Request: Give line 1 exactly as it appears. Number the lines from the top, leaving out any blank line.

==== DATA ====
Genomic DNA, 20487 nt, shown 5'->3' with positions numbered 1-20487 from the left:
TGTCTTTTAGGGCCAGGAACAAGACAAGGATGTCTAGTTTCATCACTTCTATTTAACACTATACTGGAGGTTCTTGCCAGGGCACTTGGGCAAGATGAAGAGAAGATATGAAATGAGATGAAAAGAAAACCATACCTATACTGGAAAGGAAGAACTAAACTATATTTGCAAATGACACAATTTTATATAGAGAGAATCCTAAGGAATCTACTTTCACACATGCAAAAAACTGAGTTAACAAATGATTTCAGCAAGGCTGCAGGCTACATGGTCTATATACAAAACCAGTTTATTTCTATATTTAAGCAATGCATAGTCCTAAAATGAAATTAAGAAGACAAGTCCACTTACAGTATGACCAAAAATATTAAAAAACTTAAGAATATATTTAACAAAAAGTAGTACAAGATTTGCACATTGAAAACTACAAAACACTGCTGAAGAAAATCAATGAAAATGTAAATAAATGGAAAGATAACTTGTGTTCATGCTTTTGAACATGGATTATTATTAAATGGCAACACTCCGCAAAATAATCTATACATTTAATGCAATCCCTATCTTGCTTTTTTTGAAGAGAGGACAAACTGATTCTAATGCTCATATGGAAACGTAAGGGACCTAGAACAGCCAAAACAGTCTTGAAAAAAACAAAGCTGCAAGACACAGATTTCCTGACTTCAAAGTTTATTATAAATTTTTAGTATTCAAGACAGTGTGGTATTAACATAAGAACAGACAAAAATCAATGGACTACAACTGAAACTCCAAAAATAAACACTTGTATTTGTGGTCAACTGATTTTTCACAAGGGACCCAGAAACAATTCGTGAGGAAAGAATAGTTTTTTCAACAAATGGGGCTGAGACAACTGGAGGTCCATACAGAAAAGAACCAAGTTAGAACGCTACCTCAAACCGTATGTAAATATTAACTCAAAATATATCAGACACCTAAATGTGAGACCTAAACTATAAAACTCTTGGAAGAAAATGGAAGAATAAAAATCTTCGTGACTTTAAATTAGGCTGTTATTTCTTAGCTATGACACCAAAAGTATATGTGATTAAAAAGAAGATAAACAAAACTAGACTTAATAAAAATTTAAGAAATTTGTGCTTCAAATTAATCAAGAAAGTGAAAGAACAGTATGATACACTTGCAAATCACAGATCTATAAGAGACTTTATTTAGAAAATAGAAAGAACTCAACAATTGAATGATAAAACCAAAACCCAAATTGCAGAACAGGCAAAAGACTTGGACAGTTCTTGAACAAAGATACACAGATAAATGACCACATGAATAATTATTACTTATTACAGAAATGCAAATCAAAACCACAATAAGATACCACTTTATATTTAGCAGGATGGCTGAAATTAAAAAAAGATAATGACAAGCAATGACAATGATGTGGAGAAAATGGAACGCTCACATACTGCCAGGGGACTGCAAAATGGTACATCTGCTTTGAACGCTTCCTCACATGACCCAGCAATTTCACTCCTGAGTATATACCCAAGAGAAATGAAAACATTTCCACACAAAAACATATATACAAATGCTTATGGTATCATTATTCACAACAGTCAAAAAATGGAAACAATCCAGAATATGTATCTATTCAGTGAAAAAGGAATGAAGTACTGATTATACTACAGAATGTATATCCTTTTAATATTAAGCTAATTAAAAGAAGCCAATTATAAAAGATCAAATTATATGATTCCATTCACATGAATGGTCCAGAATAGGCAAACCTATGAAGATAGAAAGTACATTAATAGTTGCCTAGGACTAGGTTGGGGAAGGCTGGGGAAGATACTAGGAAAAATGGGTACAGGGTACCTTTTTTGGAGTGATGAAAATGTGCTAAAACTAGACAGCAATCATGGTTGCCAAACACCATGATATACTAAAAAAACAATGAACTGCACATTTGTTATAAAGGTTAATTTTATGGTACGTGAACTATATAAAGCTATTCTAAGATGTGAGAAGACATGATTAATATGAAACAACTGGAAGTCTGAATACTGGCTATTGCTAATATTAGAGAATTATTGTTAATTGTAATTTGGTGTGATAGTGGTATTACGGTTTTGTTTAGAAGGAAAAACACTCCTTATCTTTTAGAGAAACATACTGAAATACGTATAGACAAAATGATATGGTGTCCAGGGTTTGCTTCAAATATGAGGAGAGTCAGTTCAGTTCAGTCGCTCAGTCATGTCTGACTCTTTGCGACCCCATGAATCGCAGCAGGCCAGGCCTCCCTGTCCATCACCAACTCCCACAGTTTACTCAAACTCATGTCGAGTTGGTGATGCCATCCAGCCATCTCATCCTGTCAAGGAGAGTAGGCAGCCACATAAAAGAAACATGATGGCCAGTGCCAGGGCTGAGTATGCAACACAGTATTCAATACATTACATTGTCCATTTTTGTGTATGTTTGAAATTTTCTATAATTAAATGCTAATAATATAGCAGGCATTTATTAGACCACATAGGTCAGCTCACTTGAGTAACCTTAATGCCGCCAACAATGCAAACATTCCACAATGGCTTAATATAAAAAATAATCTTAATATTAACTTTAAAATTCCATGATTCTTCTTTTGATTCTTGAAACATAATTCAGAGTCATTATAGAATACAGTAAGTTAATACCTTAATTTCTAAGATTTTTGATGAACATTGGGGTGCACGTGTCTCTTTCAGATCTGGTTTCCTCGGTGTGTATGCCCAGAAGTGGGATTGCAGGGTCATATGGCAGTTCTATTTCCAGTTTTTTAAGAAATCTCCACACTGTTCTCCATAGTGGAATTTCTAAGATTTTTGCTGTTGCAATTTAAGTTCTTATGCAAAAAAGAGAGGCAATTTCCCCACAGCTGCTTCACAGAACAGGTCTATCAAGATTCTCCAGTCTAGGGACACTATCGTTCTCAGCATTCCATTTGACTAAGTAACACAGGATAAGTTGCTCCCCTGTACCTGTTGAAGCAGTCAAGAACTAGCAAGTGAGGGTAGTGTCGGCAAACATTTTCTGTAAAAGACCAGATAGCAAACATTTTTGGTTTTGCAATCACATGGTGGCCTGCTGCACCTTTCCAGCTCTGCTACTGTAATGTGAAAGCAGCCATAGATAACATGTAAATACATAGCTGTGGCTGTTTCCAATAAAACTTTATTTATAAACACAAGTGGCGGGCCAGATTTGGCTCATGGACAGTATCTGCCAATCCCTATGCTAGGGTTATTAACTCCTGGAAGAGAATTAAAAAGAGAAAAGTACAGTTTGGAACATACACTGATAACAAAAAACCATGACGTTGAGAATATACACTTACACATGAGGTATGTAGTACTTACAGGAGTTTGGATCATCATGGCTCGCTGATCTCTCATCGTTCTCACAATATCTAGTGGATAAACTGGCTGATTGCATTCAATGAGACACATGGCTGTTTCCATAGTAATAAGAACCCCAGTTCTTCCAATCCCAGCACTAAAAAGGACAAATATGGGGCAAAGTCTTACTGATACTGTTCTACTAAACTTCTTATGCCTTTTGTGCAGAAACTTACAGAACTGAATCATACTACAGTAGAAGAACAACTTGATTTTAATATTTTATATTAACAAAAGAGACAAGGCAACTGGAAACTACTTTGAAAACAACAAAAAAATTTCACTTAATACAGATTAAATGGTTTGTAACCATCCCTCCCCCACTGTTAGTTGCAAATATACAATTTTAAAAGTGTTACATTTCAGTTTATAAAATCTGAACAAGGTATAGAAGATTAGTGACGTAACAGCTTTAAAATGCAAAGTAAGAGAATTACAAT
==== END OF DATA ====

Genomic DNA, 20487 nt, shown 5'->3' with positions numbered 1-20487 from the left: